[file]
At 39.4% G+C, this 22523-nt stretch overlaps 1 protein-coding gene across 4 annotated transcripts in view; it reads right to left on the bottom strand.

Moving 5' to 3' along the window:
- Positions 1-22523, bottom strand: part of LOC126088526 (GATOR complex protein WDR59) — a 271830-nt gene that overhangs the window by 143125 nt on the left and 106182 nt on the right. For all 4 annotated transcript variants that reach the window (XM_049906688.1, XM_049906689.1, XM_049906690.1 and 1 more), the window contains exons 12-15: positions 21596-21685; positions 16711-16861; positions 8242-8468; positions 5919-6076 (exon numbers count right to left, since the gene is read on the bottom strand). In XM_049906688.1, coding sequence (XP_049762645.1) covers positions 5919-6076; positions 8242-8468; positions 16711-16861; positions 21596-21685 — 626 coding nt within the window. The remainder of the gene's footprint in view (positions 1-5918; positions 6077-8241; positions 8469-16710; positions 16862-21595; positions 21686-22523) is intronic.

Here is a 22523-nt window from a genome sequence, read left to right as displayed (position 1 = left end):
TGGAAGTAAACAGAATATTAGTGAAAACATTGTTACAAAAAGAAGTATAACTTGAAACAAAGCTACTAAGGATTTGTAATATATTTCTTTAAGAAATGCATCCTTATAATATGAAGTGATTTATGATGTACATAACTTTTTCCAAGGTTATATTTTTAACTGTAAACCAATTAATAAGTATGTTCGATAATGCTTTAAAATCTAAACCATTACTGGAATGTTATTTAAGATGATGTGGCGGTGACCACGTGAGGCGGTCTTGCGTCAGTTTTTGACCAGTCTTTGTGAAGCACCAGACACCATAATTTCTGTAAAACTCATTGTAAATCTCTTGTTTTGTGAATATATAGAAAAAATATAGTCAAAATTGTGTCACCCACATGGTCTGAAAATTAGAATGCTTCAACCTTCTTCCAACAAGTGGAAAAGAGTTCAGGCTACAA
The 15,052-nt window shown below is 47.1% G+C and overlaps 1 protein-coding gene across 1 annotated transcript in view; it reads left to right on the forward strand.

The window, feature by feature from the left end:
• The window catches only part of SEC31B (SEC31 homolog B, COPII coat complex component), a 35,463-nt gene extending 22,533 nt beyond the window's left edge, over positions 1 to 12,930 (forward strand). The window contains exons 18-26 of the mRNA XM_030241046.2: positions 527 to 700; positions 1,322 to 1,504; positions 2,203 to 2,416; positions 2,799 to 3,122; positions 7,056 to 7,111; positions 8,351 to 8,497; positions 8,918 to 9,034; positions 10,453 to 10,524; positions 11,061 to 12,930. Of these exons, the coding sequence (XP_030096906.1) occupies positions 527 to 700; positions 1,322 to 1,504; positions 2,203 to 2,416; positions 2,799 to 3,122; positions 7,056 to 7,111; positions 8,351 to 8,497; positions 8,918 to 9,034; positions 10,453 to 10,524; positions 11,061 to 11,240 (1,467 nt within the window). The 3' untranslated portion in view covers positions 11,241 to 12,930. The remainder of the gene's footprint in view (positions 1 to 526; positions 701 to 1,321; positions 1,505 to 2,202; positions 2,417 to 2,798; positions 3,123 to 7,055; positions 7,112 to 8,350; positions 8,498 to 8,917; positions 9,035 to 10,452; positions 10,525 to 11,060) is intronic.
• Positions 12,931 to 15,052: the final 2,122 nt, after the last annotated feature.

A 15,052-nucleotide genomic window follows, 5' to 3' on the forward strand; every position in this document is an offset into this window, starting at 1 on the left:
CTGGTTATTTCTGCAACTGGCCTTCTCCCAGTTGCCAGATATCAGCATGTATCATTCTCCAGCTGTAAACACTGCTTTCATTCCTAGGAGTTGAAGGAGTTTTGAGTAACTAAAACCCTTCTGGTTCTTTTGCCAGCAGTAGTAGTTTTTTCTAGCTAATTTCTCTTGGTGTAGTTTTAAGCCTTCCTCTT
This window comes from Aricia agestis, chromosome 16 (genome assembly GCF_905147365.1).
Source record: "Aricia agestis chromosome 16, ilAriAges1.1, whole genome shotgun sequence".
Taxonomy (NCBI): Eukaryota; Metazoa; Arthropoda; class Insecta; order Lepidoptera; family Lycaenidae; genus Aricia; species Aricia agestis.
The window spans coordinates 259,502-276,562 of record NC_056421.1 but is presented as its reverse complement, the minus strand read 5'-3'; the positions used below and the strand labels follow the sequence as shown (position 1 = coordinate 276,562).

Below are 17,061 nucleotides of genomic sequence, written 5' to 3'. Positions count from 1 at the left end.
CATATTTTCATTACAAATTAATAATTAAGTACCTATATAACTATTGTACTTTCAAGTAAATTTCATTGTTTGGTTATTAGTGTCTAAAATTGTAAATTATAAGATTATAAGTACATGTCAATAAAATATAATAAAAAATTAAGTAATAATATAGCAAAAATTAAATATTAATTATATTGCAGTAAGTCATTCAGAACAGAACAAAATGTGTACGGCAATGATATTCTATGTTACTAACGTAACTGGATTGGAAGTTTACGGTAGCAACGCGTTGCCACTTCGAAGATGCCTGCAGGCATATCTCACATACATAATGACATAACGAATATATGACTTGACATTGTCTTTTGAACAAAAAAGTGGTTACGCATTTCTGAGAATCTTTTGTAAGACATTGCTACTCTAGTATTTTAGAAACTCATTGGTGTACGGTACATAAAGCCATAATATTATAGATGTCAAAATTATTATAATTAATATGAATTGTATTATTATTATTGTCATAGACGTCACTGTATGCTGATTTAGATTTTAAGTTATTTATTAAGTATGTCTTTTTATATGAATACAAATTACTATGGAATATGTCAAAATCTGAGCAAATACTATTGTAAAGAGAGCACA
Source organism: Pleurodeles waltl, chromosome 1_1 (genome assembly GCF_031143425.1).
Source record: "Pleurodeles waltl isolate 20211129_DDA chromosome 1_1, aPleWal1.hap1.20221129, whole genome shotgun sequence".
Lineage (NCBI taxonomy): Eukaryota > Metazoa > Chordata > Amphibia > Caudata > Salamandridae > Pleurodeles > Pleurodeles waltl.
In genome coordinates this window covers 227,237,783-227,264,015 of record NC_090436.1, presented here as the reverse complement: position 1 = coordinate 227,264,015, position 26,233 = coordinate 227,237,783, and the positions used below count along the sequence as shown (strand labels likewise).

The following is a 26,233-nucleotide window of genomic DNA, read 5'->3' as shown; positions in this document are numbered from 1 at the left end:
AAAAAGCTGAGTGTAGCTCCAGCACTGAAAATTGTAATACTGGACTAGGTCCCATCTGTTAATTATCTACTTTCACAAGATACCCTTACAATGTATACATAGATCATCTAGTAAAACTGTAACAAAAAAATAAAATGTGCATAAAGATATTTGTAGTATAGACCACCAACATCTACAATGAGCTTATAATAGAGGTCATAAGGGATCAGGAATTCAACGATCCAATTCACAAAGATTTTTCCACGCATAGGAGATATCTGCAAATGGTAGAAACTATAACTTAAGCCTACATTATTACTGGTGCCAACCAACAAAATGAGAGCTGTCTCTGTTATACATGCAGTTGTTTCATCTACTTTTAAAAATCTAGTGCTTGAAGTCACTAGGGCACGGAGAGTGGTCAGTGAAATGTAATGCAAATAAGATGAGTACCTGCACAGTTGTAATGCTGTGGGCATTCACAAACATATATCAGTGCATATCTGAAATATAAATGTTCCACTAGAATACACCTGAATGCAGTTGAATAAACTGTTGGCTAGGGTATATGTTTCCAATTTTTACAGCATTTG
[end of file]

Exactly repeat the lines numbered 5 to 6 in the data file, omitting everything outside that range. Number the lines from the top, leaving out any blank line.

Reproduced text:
TGGAAGTAAACAGAATATTAGTGAAAACATTGTTACAAAAAGAAGTATAACTTGAAACAAAGCTACTAAGGATTTGTAATATATTTCTTTAAGAAATGCATCCTTATAATATGAAGTGATTTATGATGTACATAACTTTTTCCAAGGTTATATTTTTAACTGTAAACCAATTAATAAGTATGTTCGATAATGCTTTAAAATCTAAACCATTACTGGAATGTTATTTAAGATGATGTGGCGGTGACCACGTGAGGCGGTCTTGCGTCAGTTTTTGACCAGTCTTTGTGAAGCACCAGACACCATAATTTCTGTAAAACTCATTGTAAATCTCTTGTTTTGTGAATATATAGAAAAAATATAGTCAAAATTGTGTCACCCACATGGTCTGAAAATTAGAATGCTTCAACCTTCTTCCAACAAGTGGAAAAGAGTTCAGGCTACAA
The 15,052-nt window shown below is 47.1% G+C and overlaps 1 protein-coding gene across 1 annotated transcript in view; it reads left to right on the forward strand.